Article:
Warming up

If you’re nervous, chances are your body will feel the same way. Your body gets tense, your muscles feel tight or you’re breaking in cold sweat. The audience will notice you are nervous.

If you observe that this is exactly what is happening to you minutes before a speech, do a couple of stretches to loosen and relax your body. It’s better to warm up before every speech as it helps to increase the functional potential of the body as a whole. Not only that, it increases muscle efficiency, improves reaction time and your movements.

Here are some exercises to loosen up your body before show time:

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  1. Neck and shoulder rolls – This helps relieve upper body muscle tension and pressure as the rolls focus on rotating the head and shoulders, loosening the muscle. Stress and anxiety can make us rigid within this area which can make you feel agitated, especially when standing.
  2. Arm stretches – We often use this part of our muscles during a speech or presentation through our hand gestures and movements. Stretching these muscles can reduce arm fatigue, loosen you up and improve your body language range.
  3. Waist twists – Place your hands on your hips and rotate your waist in a circular motion. This exercise focuses on loosening the abdominal and lower back regions which is essential as it can cause discomfort and pain, further amplifying any anxieties you may experience.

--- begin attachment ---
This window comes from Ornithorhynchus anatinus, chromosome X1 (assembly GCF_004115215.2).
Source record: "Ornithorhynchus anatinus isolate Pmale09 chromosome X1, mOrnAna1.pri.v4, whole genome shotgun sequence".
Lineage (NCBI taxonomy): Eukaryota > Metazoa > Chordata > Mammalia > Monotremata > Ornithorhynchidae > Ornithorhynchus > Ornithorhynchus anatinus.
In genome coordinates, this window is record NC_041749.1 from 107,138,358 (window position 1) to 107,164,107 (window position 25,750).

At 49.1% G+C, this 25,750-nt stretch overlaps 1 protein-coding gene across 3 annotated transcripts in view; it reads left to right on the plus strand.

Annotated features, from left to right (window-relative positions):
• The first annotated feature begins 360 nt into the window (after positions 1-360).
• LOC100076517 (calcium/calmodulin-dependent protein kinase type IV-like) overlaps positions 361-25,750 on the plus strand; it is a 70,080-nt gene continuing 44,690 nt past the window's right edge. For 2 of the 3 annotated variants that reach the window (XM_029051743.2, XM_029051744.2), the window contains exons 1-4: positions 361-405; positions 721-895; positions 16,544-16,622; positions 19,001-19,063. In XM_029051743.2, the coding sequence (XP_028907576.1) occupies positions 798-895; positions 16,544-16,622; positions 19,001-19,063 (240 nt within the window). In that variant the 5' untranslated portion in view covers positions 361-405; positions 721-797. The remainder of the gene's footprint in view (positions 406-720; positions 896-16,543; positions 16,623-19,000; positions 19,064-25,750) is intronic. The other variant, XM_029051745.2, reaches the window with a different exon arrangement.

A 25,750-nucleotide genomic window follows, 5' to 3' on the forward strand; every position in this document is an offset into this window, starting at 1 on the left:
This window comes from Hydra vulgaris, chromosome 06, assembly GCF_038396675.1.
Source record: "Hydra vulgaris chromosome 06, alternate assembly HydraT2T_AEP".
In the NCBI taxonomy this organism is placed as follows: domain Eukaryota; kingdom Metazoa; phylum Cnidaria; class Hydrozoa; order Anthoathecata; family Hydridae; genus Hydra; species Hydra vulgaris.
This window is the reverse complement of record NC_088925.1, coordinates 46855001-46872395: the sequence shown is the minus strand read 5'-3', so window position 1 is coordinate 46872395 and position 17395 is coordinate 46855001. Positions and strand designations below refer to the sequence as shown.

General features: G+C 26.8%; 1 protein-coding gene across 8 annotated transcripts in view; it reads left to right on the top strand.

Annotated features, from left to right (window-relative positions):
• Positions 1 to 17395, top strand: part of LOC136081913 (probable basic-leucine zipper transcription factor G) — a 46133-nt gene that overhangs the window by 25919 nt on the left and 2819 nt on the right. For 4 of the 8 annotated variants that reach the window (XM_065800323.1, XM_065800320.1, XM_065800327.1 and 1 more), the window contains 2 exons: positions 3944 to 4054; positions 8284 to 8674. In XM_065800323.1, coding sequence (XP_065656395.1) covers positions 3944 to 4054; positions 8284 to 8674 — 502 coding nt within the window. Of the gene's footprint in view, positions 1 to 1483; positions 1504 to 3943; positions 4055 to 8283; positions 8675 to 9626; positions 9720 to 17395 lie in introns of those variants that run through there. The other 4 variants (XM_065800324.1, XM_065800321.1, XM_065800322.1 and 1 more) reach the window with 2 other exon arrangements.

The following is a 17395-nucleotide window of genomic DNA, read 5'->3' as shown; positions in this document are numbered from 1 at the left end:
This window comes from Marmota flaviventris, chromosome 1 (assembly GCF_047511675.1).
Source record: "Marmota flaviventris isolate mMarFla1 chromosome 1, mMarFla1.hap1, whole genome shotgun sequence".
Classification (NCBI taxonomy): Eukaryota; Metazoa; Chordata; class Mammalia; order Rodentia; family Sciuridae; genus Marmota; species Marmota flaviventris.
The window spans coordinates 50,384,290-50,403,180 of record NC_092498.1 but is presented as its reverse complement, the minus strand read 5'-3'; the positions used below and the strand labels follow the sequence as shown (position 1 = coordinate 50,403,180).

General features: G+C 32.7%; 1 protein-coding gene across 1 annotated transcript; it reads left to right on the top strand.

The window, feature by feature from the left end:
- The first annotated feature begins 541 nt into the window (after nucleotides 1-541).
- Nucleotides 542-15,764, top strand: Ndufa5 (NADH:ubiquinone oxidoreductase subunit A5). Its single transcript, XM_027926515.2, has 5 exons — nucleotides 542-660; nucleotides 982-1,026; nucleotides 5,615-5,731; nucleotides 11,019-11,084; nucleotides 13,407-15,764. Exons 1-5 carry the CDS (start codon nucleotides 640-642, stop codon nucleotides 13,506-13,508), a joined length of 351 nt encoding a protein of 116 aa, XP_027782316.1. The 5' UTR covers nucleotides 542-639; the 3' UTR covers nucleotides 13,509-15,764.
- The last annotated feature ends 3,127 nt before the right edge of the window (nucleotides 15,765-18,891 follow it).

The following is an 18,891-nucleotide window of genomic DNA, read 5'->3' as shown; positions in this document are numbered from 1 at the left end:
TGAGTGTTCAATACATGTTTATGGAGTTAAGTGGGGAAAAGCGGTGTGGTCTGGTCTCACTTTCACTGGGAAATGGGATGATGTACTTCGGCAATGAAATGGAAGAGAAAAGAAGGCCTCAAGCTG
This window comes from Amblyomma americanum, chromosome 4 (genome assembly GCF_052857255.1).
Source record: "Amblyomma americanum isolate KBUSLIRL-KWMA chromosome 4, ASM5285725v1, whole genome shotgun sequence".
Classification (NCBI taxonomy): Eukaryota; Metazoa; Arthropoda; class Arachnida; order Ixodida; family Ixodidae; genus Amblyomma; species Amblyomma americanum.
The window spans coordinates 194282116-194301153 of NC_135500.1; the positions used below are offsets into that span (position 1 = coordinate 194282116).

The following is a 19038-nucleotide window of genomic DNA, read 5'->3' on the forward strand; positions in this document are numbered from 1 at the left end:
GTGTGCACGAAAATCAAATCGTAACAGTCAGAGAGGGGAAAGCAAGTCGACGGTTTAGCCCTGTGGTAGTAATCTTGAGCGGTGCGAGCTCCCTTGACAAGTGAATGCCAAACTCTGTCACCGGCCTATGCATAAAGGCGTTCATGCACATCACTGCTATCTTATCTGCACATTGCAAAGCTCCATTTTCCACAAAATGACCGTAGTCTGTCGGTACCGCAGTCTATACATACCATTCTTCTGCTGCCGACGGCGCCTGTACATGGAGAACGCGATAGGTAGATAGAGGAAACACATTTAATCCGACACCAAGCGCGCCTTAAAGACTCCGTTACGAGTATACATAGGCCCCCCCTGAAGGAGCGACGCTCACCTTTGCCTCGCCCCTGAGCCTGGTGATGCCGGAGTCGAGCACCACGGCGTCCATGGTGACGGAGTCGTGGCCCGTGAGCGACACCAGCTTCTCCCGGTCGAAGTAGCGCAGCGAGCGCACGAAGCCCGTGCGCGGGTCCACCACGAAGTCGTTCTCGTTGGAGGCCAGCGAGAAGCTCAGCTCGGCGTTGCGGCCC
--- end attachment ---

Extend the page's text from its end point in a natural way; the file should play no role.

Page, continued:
Stay hydrated

Ever felt parched seconds before speaking? And then coming up on stage sounding raspy and scratchy in front of the audience? This happens because the adrenaline from stage fright causes your mouth to feel dried out.

To prevent all that, it’s essential we stay adequately hydrated before a speech. A sip of water will do the trick. However, do drink in moderation so that you won’t need to go to the bathroom constantly.

Try to avoid sugary beverages and caffeine, since it’s a diuretic – meaning you’ll feel thirstier. It will also amplify your anxiety which prevents you from speaking smoothly.

Meditate

Meditation is well-known as a powerful tool to calm the mind. ABC’s Dan Harris, co-anchor of Nightline and Good Morning America weekend and author of the book titled10% Happier , recommends that meditation can help individuals to feel significantly calmer, faster.

Meditation is like a workout for your mind. It gives you the strength and focus to filter out the negativity and distractions with words of encouragement, confidence and strength.